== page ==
1,087,000

13.2%

2012

157,000

858,000

382,000

1,397,000

28.5%

2013

215,000

779,000

361,000

1,355,000

-3.0%

 

Source: Challenger, Gray & Christmas, Inc. with non-seasonally adjusted data provided by the U.S. Bureau of Labor Statistics

 

Teen Summer Jobs Update: Hiring Slips In June

Teen hiring got off to its strongest start in seven years in 2013, but heavy employment gains in May appear to have caused employers to pull back slightly in June.  However, with 994,000 16- to -19-year-olds finding seasonal positions so far this summer, it is still possible that teen hiring could outpace 2012, according to John A. Challenger, chief executive officer of global outplacement consultancy Challenger, Gray & Christmas, Inc.

A Challenger analysis of just-released government employment data found that employers added 215,000 teenagers to their payrolls in May.  That is the largest number of teens hired in May since 2006, when employment among 16- to 19-year-olds expanded by 230,000 in the first month of the summer hiring season.

The latest non-seasonally adjusted data from the Bureau of Labor Statistics revealed that another 779,000 teens found employment in June.  That was down from June 2012, when teen employment grew by 858,000.  Overall, the 994,000 teens finding jobs so far this summer is down 2.1 percent from the 1,015,000 teen job winners in May and June of last year. Continue reading

More Opportunities for Teens This Summer

More opportunities for teens this summer if they get off the computer and in front of employers.

Continued employment gains across the economy, but particularly in lower-skilled, lower-paying hourly wage categories, are expected to benefit teenagers seeking jobs this summer, according to a new outlook released Thursday by global outplacement consultancy Challenger, Gray & Christmas, Inc.

While job-seeking teens are likely to face competition from recent college graduates, as well as those at the opposite end of the age spectrum, employment gains for 16- to 19-year-olds in May, June and July should surpass last year’s levels.

“There will definitely be more opportunities for teenagers seeking employment this summer.  Of course, it is still a competitive environment.  So, teens should not expect employers to come knocking on their door.  The search will require maximum effort, starting now, in order to have a position lined up before the school year ends,” said John A. Challenger, chief executive officer of Challenger, Gray & Christmas.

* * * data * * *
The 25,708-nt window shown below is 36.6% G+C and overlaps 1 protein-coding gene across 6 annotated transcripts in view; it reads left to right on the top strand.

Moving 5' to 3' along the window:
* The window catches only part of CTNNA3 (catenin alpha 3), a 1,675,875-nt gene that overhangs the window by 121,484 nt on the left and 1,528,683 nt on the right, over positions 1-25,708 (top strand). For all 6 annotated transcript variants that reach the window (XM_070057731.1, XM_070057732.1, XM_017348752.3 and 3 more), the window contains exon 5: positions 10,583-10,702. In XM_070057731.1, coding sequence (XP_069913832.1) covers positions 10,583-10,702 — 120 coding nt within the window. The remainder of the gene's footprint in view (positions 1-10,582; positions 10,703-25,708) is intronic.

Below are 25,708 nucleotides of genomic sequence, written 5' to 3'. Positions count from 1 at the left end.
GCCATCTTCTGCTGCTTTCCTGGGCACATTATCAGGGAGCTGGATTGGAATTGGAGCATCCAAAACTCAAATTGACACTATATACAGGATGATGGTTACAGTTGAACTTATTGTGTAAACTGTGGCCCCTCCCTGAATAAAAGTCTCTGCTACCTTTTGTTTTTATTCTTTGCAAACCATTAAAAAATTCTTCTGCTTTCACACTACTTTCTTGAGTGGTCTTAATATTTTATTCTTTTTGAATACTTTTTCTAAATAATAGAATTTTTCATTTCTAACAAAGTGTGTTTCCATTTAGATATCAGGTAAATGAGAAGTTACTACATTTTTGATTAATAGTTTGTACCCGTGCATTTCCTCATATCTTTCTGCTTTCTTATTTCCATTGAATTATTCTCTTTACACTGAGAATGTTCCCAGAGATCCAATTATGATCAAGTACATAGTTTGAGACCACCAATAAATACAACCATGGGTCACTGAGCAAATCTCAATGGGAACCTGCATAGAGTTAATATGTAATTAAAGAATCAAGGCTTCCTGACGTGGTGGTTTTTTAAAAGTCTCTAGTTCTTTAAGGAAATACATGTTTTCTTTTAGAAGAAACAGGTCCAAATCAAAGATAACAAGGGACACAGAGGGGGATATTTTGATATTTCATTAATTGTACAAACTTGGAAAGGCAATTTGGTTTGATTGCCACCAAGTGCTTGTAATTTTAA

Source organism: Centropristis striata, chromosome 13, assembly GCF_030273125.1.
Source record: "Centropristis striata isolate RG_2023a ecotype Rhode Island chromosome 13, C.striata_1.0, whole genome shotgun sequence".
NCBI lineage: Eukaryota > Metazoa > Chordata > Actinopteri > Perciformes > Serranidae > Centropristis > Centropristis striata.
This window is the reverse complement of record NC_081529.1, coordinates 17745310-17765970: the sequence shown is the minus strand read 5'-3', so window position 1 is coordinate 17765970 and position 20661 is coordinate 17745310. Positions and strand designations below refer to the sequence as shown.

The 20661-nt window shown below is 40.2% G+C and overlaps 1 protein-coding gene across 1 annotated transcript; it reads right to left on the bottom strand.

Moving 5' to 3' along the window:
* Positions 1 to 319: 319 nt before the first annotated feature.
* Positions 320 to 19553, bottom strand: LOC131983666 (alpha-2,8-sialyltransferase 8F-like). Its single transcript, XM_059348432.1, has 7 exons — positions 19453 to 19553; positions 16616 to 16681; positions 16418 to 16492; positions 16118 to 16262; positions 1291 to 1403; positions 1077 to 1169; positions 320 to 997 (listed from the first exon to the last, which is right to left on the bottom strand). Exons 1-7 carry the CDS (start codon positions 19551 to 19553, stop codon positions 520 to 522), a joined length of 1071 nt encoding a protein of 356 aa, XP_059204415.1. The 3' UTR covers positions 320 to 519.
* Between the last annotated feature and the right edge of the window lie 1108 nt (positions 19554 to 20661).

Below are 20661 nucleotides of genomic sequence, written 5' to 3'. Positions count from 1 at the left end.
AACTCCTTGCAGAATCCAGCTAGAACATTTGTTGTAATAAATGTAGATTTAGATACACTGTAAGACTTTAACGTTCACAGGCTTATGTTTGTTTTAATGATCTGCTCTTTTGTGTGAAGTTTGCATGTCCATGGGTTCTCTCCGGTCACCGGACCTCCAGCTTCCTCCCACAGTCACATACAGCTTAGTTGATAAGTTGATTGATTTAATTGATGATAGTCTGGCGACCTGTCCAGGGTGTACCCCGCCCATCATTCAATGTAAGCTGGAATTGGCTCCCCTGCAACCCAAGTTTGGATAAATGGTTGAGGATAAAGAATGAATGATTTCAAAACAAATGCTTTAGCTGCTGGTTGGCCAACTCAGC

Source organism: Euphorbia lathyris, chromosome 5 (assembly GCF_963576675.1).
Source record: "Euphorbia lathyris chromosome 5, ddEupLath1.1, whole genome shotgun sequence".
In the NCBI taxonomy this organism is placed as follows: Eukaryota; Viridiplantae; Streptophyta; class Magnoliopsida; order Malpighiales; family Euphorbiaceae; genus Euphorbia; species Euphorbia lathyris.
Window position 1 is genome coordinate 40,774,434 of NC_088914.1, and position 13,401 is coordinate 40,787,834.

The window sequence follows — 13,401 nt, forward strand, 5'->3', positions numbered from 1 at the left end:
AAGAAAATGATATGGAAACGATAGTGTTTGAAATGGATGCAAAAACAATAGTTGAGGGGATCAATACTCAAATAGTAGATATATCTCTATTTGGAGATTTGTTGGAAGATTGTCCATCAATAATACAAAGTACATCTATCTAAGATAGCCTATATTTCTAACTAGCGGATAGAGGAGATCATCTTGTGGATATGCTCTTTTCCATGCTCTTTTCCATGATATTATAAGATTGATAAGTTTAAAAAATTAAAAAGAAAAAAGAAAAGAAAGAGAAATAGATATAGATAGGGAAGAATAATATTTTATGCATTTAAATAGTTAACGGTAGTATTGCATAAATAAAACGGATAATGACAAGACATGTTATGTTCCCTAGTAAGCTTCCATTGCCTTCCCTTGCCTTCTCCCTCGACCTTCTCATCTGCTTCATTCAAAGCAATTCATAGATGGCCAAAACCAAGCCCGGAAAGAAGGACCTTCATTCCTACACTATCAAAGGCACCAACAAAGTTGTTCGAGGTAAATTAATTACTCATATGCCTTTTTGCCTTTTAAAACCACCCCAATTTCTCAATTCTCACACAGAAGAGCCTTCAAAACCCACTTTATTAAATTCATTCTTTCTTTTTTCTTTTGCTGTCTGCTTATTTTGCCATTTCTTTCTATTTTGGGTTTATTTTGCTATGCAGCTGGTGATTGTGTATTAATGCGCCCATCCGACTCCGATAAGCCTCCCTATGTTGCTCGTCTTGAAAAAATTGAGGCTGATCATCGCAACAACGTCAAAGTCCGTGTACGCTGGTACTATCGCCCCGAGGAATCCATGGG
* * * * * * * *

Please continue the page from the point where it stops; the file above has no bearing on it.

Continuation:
Get the full outlook here.

 

Teen Hiring Strongest Since 2007

The number of employed 16- to 19-year-olds expanded by 858,000 in June, making this the strongest summer hiring surge teenagers have seen since 2007, according to an analysis of government jobs data by global outplacement firm Challenger, Gray & Christmas, Inc.  June employment gains among teens were 22 percent greater than a year ago, when 714,000 16- to 19-year-olds joined the workforce.

Non-seasonally adjusted data from the Bureau of Labor Statistics shows that employers have now hired 1,015,000 teens since May 1, up 29 percent from 785,000 teen jobs added in May and June 2011.  The 1,015,000 teen employment gains so far this year are just 72,000 shy of last year’s three-month summer teen hiring total of 1,087,000.  Last year, 302,000 teens found employment in July and, since 2008, July employment gains have averaged 367,000, despite a weak economy.  So, it is highly likely that this year’s summer job gains among teenagers will far surpass the 2011 hiring season.

In a teen summer hiring outlook released by Challenger last April, employment among teenagers was expected to increase over 2011’s better-than-expected gains. Continue reading

Teen Summer Jobs Increase Over 2010

Teen Summer Job Outlook Final Update:

TEEN EMPLOYMENT IMPROVED BY 13% THIS SUMMER

As teenagers prepare to head back to school over the next couple of weeks, more will be doing so with a little extra money in their pockets thanks to a stronger summer job market.

Employment among 16- to 19-year-olds grew by a total of 1,087,000 from May through July, according to the latest analysis of Bureau of Labor Statistics jobs data by global outplacement firm Challenger, Gray & Christmas, Inc.  This summer’s job gains are up 13.2 percent from a year ago, when employment among teens grew by only 960,000, the fewest since 1949.

While the teen summer job market improved significantly from the anemic hiring activity in 2010, net employment gains still failed to match the 1,163,000 teen jobs added in 2009 and the 1,154,000 in 2008.  This summer’s job gains were well below pre-recession levels when, from 2004 through 2007, teen employment grew by an average of 1,674,000 jobs between May and July.

The teen summer job market might have been stronger had employers not scaled back the pace of hiring in July.  Only 302,000 net new jobs were found by 16- to 19-year-olds in July, which was down significantly from 2010, when a late summer hiring burst led to the creation of 457,000 new jobs for teens in July.  Between 2000 and 2010, July employment gains for teens averaged nearly 462,000, making the latest reading even more surprising.